What to expect

Counselling is a personal journey. You have an innate desire to grow and develop to your full potential. You also live in a complicated 21st Century world and life can give you experiences that may block you from reaching your full potential.

No two journeys are alike; my approach is personalised to your specific goals. During your first appointment we will explore your experience to help ascertain in which areas of your life you would like some help. This counselling process is referred to as a person-centred approach.

By using a person-centred approach, I put you at the centre of the counselling process. You are the expert of your life and therefore you set the pace. I have found this approach ensures your needs and desired outcomes drive the counselling process.

This person-centred approach can help you reconnect with your inner values and sense of self-worth – helping you better understand your feelings and behaviours to reach your full potential.

​You do not need a referral or mental health plan to engage in registered counselling services with Companion Therapies. Our standard sessions are 50 minutes whilst longer sessions are 80 minutes. We offer sessions Monday – Friday and on Saturdays by appointment. Please click the "Book an Appointment" link on our website for the current availability.

I look forward to meeting you soon and begin working together for a better way of life.

Hazel the Assisted Therapy Dog

Hazel is my Groodle (Golden Retriever x Poodle) who is in training to become a certified Assisted Therapy Dog. She works 2-3 days per week and may be present at your session. Hazel’s presence helps to put you at ease and can assist the counselling process.

Animal Assisted Therapy (AAT) is not a new concept but is in the beginning stages here in Australia. The symbiotic relationship between dogs and humans goes back many millennia. Dogs have been shown to have an ability to interpret and respond to human signalling, allowing a two-way attachment bond. These types of bonds are crucial for our mental well-being.(1)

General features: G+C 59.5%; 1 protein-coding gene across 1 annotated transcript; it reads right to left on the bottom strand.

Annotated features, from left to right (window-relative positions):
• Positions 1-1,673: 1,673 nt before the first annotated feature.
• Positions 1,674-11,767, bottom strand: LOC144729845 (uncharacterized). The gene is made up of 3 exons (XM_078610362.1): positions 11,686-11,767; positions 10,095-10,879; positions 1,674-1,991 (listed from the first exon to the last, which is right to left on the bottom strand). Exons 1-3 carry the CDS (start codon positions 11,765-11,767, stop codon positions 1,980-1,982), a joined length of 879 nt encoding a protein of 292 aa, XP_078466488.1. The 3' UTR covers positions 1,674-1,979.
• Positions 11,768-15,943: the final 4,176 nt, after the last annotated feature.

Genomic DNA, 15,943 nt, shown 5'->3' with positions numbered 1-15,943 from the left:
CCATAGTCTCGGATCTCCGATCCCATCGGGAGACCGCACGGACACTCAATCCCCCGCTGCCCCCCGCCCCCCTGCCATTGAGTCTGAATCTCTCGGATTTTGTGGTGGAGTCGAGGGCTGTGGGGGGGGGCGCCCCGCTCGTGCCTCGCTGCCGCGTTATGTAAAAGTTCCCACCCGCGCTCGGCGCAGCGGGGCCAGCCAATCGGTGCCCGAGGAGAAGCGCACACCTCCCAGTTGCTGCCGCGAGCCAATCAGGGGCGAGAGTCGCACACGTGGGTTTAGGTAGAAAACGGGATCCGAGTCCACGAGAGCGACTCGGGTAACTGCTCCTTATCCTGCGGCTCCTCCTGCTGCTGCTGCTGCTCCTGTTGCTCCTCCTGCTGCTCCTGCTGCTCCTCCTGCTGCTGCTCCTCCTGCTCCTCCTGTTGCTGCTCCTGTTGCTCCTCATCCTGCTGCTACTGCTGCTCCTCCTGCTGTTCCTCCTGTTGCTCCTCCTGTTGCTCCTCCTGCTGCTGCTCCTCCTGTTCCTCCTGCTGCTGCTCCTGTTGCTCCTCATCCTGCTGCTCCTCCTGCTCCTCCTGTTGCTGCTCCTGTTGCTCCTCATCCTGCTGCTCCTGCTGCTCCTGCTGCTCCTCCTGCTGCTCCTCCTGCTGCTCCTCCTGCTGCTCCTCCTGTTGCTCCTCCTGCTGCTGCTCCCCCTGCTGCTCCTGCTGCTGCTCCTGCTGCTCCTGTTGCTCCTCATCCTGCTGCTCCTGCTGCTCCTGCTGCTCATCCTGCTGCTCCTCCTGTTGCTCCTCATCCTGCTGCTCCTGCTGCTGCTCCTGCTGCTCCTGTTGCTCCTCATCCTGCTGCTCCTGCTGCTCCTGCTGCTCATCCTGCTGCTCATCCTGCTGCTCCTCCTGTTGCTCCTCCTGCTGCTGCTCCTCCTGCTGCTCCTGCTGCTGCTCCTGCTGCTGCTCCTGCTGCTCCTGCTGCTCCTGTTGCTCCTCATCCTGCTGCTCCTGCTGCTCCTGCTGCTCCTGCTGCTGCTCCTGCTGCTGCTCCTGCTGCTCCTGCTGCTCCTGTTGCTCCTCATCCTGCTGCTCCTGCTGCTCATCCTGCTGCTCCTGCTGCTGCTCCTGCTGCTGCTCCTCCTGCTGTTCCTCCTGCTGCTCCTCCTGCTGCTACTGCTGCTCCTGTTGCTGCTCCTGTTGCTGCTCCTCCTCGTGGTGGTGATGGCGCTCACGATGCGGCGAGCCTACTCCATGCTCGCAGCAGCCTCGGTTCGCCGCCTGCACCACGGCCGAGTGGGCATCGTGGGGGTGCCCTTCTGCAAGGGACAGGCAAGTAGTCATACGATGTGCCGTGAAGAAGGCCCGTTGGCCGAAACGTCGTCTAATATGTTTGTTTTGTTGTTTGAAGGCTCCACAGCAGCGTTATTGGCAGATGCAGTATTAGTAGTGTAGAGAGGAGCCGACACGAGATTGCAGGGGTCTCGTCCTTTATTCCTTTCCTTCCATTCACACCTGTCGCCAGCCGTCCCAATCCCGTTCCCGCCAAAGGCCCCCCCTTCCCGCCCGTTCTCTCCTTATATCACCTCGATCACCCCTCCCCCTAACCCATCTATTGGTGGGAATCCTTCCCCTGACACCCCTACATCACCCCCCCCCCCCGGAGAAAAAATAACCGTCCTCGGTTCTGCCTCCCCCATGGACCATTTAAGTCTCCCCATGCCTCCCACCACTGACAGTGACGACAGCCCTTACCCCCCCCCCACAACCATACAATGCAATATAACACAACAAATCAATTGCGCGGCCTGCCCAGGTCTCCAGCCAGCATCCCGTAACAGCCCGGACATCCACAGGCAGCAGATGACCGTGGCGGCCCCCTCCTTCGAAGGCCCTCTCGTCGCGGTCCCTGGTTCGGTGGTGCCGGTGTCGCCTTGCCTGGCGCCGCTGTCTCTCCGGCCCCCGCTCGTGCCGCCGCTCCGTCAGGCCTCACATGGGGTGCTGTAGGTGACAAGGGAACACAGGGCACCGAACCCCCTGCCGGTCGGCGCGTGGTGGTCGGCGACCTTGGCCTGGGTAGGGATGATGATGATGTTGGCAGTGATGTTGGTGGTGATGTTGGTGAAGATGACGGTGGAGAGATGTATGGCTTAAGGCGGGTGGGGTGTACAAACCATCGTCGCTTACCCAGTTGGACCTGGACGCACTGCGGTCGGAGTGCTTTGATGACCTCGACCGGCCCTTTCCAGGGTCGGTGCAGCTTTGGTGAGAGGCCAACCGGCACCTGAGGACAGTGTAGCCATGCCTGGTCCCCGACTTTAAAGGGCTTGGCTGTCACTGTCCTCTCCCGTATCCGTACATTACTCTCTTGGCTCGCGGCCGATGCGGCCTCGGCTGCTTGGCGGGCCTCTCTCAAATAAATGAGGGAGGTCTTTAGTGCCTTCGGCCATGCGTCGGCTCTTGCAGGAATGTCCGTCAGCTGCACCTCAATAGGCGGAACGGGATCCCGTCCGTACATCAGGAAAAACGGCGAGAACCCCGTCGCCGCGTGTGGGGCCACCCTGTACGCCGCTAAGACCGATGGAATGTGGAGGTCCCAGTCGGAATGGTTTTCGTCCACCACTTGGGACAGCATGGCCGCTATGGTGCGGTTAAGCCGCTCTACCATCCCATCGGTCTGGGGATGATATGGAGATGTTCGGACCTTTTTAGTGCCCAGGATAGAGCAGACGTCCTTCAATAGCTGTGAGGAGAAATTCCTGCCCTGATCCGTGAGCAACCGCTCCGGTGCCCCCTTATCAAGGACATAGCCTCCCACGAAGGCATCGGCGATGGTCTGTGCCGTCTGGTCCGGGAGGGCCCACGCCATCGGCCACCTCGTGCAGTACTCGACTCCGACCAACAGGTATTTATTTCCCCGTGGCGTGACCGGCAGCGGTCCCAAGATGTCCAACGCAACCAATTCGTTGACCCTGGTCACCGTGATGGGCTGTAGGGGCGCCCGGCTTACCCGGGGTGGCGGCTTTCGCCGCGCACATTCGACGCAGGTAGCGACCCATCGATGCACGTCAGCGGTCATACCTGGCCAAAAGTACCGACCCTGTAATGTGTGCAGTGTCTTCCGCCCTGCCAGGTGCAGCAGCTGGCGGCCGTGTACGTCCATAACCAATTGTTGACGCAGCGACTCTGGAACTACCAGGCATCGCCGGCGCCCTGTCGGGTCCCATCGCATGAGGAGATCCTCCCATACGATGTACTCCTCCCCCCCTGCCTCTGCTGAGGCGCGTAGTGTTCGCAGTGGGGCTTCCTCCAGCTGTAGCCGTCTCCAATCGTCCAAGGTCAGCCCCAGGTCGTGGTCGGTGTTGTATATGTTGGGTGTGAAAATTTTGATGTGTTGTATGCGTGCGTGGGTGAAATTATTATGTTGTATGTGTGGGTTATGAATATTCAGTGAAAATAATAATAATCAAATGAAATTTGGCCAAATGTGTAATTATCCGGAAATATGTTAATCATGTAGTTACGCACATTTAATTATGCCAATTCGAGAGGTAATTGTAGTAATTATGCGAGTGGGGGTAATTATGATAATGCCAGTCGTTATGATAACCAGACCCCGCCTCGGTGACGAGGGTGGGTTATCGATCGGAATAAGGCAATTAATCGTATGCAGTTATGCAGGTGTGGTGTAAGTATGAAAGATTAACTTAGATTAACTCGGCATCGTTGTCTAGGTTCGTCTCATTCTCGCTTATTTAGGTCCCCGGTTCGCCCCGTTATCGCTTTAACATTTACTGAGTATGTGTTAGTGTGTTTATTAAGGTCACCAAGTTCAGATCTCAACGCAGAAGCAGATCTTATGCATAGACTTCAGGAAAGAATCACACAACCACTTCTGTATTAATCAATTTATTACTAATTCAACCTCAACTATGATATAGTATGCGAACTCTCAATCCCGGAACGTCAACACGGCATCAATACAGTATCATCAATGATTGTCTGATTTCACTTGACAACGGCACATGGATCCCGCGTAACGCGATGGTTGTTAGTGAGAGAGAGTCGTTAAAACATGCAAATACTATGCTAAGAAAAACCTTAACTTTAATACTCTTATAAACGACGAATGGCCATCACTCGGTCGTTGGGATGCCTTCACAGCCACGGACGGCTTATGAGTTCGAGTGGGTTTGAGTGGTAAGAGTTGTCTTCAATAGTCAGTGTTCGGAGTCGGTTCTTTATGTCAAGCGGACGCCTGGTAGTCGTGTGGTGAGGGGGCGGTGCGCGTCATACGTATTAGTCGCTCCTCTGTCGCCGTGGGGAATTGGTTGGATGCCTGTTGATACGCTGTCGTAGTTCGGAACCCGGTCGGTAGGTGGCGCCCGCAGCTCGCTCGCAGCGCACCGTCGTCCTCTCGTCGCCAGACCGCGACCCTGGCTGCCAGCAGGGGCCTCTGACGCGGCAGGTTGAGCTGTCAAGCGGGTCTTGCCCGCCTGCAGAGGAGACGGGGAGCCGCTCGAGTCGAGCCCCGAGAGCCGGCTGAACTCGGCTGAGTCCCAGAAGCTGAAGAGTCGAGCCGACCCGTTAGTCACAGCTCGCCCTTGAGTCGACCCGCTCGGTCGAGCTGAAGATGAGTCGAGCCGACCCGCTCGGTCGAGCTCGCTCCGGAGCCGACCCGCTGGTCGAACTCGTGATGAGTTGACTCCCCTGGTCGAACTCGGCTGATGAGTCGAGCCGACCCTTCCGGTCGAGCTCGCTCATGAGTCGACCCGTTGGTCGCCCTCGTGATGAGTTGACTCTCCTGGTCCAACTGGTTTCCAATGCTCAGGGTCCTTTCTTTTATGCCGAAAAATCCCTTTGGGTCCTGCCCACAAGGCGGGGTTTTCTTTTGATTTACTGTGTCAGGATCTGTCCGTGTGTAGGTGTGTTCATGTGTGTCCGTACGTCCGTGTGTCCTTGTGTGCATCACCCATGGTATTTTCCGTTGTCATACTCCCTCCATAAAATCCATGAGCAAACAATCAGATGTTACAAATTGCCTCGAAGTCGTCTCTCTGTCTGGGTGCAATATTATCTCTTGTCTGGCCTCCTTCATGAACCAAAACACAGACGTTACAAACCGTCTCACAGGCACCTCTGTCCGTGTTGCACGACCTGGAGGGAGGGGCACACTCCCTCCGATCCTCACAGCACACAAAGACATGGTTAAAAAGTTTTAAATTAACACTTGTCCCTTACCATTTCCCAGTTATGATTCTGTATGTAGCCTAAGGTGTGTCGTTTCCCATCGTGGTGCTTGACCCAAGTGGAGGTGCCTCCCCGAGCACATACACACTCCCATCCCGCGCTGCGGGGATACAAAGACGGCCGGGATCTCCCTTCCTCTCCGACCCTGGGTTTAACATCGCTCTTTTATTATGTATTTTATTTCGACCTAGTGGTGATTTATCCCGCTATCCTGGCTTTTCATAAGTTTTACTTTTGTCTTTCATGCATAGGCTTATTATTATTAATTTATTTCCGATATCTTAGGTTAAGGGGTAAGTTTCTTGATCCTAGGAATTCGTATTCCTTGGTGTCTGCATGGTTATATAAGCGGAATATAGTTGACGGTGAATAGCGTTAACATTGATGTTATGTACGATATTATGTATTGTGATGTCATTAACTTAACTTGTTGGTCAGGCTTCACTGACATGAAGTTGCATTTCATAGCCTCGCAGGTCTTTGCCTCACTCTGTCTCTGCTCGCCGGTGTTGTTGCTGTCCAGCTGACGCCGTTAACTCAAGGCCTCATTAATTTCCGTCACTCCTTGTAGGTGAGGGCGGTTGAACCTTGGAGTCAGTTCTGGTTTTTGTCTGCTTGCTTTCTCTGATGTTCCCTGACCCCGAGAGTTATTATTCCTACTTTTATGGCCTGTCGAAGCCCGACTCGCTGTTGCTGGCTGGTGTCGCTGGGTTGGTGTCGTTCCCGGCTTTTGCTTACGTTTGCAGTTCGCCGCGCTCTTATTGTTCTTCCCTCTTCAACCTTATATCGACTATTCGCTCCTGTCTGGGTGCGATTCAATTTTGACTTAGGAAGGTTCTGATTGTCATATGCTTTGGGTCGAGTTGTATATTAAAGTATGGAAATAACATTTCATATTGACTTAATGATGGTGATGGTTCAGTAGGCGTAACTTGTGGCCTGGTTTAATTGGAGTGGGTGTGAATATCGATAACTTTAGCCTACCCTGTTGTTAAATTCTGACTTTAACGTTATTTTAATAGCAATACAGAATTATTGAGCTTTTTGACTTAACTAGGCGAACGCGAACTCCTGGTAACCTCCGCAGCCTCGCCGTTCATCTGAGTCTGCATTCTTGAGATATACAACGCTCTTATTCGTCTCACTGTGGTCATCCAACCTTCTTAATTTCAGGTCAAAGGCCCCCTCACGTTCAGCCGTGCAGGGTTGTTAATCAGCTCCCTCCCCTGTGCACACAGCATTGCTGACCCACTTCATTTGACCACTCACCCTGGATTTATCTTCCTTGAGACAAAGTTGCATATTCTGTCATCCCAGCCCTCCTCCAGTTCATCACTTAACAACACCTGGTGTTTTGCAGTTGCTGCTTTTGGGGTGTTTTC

Further research has shown the animal human bond is beneficial in many ways. It helps to lower pain,(2)  lower blood pressure and heart rate, and even lowers levels of salivary immunoglobulin-A levels as found in those with depression and/or anxiety (3) and also help to create a sense of safety and wellbeing within the counselling environment (4) to name a few of the benefits of AAT.

If you would like further information on our services for Animal Assisted Therapy, please feel free to contact me to discuss if AAT is right for you. 

*Future services for mental health wellness visits to your workplace or facility will be available soon!

**If you have a phobia of dogs or other questions and concerns, please let me know before your appointment. 

1. Payne E, Bennett P, McGreevy P. Current perspectives on attachment and bonding in the dog–human dyad. Psychol Res Behav Manag. 2015;8:71-79 https://doi.org/10.2147/PRBM.S74972

2. Marcus, Dawn A., The Science Behind Animal-Assisted Therapy. Curr Pain Headache Rep (2013) 17:322, DOI 10.1007/s11916-013-0322-2

3. Complementary health practice review, Volume: 12 issue: 1, page(s): 51-62 Issue published:    January 1, 2007

4. Compitus, K. The Process of Integrating Animal-Assisted Therapy into Clinical Social Work Practice. Clin Soc Work J 49, 1–9 (2021). https://www.researchgate.net/publication/335043502_The_Process_of_Integrating_Animal-Assisted_Therapy_into_Clinical_Social_Work_Practice